With some discussion, supervisors also agreed to grant the sheriff’s office approval to apply for a $25,000 grant from the Department of Criminal Justice to start up a program on combating Internet crimes against children. Although this is a one-time grant and Supervisor Frydl was concerned about where the money would come from to continue the program, Greene County Sheriff Steve Smith suggested once the program is started, his department can seek federal and state funding in the future.
Pauline Hovey is the Greene County Field Officer for the Free Enterprise Forum a privately funded public policy organization.
The Free Enterprise Forum Field Officer program is funded by a generous grant from the Charlottesville Area Association of REALTORS® (CAAR) and by readers like you. To support this important work please donate online at www.freeenterpriseforum.org
By William J. Des Rochers, Fluvanna Field Officer
At its December 7th meeting, Fluvanna County’s Board of Supervisors unanimously voted to contract with the University of Virginia to provide enhanced medical recue service to the county. The additional unit would provide an advanced life support crew (including a medic) and greater response capability to a system currently under great stress. The crew would supplement the Lake Monticello Fire and Rescue department, which currently provides countywide service during the weekdays.
This is the first introduction of paid service to the county and the six-month contract (for $150,000) will be reassessed at its conclusion to determine its utility. The idea of paid service has provoked opposition from the community, as has the proposal to institute cost recovery. Supervisors have gone to lengths to assure residents that no one will be turned away, nor billed if they cannot afford payment.
The Fluvanna County Fire and Rescue department, the Lake’s counterpart, has been unable to reach full strength through volunteers and in many cases throughout the county as a whole, the volunteer staff has been aging. The county’s rescue leadership unanimously endorsed the proposal, although opposition remains within its ranks.
Supervisor Shawn Kenney (Columbia) briefed his colleagues on the progress of the Governor’s Task Force on Mandates to localities. Mr. Kenney, a member of the Task Force, stated that there are over 600 mandates imposed upon localities and they have identified some 70 that could be eliminated.
Kenney also noted that if secondary road maintenance were to devolve to localities, the cost to Fluvanna would be some $3 million per year – the equivalent of an additional $.10 to the county real estate tax rate – currently at $.57 per $100 of assessed value.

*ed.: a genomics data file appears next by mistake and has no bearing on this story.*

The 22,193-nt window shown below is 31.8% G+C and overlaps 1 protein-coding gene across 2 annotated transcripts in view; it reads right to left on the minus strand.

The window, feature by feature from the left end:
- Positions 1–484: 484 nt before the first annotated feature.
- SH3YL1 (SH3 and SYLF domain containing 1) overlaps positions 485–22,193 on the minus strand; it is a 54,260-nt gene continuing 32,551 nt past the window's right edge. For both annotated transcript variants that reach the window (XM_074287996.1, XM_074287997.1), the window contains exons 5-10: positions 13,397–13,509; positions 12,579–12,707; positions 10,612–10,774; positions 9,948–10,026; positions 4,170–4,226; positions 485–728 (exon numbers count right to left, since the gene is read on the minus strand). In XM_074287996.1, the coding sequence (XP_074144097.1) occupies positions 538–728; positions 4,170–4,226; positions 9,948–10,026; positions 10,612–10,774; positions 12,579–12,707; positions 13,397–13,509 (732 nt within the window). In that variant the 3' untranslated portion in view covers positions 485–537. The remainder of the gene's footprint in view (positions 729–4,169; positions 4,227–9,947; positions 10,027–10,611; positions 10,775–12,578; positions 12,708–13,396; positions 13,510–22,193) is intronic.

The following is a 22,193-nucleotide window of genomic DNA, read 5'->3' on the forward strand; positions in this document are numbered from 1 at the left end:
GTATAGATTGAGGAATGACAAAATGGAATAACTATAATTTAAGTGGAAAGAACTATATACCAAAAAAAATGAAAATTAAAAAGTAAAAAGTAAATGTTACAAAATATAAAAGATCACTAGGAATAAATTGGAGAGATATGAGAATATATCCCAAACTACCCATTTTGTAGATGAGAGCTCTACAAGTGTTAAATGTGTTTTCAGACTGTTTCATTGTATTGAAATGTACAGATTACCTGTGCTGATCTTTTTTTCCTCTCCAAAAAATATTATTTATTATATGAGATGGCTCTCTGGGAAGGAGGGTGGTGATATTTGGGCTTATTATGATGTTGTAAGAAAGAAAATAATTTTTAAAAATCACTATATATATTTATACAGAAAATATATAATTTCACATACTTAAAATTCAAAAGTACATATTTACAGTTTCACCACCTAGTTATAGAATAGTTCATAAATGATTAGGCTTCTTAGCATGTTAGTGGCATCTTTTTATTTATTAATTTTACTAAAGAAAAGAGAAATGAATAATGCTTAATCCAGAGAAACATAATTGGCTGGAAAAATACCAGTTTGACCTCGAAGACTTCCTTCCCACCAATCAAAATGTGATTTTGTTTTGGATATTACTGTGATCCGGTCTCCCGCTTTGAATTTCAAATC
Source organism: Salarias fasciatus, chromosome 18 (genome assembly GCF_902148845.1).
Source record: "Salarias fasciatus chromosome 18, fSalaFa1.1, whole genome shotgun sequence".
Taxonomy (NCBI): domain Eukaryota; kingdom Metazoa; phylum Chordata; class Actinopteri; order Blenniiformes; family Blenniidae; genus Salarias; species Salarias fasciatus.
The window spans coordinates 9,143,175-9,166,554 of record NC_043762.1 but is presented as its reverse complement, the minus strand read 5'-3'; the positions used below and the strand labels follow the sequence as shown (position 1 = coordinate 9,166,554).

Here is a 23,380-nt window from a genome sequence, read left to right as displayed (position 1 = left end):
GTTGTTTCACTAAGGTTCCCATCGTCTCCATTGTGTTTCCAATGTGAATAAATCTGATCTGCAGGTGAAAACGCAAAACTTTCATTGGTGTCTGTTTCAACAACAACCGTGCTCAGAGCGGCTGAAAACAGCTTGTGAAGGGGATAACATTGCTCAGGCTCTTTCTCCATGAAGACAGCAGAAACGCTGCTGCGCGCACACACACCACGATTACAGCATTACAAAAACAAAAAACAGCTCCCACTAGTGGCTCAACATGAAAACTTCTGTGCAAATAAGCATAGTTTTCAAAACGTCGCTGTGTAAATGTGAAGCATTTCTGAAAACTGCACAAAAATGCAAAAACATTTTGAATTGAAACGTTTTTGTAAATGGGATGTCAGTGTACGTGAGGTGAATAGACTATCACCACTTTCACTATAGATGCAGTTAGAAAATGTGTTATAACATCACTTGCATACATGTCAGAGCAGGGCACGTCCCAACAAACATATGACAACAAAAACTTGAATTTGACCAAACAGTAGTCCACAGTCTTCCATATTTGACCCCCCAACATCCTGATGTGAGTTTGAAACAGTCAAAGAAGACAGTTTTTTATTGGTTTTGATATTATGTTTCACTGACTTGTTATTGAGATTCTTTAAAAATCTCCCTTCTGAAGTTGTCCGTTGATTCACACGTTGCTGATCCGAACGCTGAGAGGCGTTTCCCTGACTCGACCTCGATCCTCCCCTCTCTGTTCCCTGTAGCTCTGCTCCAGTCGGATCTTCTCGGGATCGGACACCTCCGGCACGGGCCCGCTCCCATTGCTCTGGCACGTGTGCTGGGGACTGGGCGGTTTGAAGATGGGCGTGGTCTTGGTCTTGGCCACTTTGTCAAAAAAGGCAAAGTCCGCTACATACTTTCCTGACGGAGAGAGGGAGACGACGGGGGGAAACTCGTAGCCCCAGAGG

Supervisors also declined to accept an offer to place 94.6 acres into a conservation easement. According to staff the county would have been unable to administer the easement and would have acted as a “placeholder” until the property could be transferred to the VA Department of Forestry. That agency is not prepared to consider the transfer until 2012.
The supervisors will hold their final meeting of the year on December 21st.
By William J. Des Rochers, Fluvanna Field Officer
Fluvanna County’s Board of Supervisors adopted a telecommunications ordinance at its September 21st meeting, perhaps ending years of muddled thinking, confusion, and ongoing charges of “not in my back yard”. The Board approved the ordinance by a 5-1 vote, with supervisor Don Weaver (Cunningham) voting against.
According to some estimates, fully half of the county’s land area has no cell phone capability, emergency communications, or broadband usage – or a combination of those services. Recently county officials commissioned a study to determine where telecommunication towers should be placed, and in a related action, supervisors agreed to be guided by that study.
The new ordinance explicitly states in what zoning districts particular towers may be placed, but more importantly from a vendor perspective, many of the placements will be by right, and not require a special use permit.
The by right condition should diminish substantially the pressure on the supervisors to reject particular tower placements in response to citizen opposition. Such opposition derailed one site approval a few years ago in one of the most under served areas in the county.
Special use permits still will be required for particular types of towers in certain zoning districts, but overall, the ordinance provides enhanced flexibility for vendors to provide service in the county.
In another development, supervisor Joe Chesser (Rivanna) reported that discussions with Aqua Virginia continue regarding bring water to the Zion Crossroads area of the county. A couple of options are under consideration but Aqua Virginia wants assurances that the service will be profitable within three years. That would require significant more economic activity in the area unless some water sales agreement could be reached with Louisa County.
Mr. Chesser also stated that Aqua Virginia is considering purchasing the Fork Union Sanitary District assets and accounts from the county for one million dollars. Aging infrastructure and declining well production will require substantial capital improvements over the coming years.
William Des Rochers serves as Free Enterprise Forum’s Fluvanna County Field Officer. The Free Enterprise Forum is a privately funded public policy organization covering Albemarle, Greene, Fluvanna, Louisa and Nelson county as well as the City of Charlottesville. If you find this update helpful, please consider financially supporting these efforts.